effluvium

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English[edit]

Etymology[edit]

From Latin effluvium (an outlet), from effluō (flow out or away), from ex (out of, from) + fluō (flow).

Pronunciation[edit]

Noun[edit]

effluvium (plural effluvia or effluviums)

  1. A gaseous or vaporous emission, especially a foul-smelling one.
    • 1835, William Gilmore Simms, The Partisan, Harper, Chapter XV, page 188:
      She was now bending over a huge light wood blaze, with a pipe of rude structure and no small dimensions in her mouth, from which the occasional puff went forth, filling the apartment with the unpleasant effluvia of the vilest leaf-tobacco.
    • 1906, O. Henry, The Furnished Room
      And he breathed the breath of the house—a dank savour rather than a smell—a cold, musty effluvium as from underground vaults mingled with the reeking exhalations of linoleum and mildewed and rotten woodwork.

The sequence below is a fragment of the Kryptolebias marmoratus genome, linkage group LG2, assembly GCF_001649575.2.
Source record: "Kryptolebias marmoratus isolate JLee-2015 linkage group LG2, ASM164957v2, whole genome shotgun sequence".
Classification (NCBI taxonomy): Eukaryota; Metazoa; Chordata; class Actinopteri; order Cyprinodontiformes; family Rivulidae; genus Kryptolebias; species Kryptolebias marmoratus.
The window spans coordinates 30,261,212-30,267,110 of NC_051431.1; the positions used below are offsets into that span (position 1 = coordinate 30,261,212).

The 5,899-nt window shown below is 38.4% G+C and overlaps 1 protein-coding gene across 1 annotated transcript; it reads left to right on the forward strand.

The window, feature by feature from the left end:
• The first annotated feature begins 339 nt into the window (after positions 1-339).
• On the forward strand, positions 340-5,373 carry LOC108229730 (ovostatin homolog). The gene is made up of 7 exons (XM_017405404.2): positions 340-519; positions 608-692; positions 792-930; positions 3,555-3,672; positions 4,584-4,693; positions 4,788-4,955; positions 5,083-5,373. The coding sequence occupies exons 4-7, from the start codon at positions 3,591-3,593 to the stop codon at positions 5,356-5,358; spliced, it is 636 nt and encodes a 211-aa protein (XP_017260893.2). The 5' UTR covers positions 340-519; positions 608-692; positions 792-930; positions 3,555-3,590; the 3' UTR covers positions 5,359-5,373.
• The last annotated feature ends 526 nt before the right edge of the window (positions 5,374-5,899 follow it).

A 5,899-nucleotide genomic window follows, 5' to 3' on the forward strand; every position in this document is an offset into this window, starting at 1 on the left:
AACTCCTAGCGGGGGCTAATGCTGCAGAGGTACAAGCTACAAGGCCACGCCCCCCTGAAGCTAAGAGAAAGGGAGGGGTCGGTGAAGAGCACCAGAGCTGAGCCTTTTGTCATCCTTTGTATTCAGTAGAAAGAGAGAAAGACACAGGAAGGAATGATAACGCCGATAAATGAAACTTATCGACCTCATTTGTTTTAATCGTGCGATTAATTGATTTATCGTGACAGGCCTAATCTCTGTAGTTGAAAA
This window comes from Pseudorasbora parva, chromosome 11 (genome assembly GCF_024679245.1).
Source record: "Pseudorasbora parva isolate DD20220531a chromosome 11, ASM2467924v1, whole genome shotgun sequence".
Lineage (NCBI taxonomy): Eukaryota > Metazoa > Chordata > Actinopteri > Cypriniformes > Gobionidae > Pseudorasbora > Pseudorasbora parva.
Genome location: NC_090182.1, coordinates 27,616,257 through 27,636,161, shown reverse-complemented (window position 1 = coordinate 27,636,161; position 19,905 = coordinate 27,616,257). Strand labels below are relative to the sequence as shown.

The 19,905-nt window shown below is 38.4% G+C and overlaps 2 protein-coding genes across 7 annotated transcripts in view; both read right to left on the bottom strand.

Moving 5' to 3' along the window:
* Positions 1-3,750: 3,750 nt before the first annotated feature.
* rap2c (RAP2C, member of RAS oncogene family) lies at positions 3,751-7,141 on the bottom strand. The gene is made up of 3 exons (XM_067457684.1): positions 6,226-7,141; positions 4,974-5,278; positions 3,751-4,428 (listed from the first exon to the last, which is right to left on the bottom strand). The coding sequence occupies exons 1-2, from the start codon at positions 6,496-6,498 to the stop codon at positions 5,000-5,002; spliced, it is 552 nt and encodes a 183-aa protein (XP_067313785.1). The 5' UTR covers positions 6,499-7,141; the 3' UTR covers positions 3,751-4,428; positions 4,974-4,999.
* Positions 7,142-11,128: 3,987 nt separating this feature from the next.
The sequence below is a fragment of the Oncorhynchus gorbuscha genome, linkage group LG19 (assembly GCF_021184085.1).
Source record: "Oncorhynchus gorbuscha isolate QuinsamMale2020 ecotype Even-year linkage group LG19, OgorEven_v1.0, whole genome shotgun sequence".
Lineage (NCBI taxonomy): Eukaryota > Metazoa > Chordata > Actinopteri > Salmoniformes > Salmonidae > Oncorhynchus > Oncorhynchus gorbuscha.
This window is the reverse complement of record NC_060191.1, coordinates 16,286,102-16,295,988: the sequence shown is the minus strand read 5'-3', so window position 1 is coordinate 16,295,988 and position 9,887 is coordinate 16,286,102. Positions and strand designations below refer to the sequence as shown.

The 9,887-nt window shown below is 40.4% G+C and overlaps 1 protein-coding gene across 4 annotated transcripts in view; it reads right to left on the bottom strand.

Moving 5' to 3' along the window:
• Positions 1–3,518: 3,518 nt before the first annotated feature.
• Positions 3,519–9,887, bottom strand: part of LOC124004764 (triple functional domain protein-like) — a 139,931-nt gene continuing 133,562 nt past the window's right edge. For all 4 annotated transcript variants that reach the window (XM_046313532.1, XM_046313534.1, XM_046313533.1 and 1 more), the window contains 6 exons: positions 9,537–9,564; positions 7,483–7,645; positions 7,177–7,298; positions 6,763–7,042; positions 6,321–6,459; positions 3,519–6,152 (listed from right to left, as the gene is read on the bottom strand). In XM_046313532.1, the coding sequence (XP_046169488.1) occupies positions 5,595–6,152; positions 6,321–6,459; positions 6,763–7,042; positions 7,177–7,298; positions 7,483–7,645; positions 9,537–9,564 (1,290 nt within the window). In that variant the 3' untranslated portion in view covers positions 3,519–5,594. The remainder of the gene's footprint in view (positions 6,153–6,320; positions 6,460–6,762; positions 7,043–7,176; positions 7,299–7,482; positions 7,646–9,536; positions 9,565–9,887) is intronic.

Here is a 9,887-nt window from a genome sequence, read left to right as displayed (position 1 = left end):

2. A condition causing the shedding of hair.
    • 2000, Dr. Otto Braun-Falco, et al., “Diseases of hair”, in Dermatology, ISBN 3-540-59452-3, page 1136:
      Reversible hair loss or effluvium occurs following either endogenous or exogenous damage to anagen hair follicles [] .

Translations[edit]


Latin[edit]

Etymology[edit]

From effluō (flow out or away), from ex (out of, from) + fluō (flow).

Pronunciation[edit]

Noun[edit]

effluvium n (genitive effluviī); second declension

  1. The act of flowing out; discharge of liquid, outlet, efflux.

Inflection[edit]

Second declension neuter.

Number Singular Plural
nominative effluvium effluvia
genitive effluviī effluviōrum
dative effluviō effluviīs
accusative effluvium effluvia
ablative effluviō effluviīs
vocative effluvium effluvia

Synonyms[edit]

Related terms[edit]

Descendants[edit]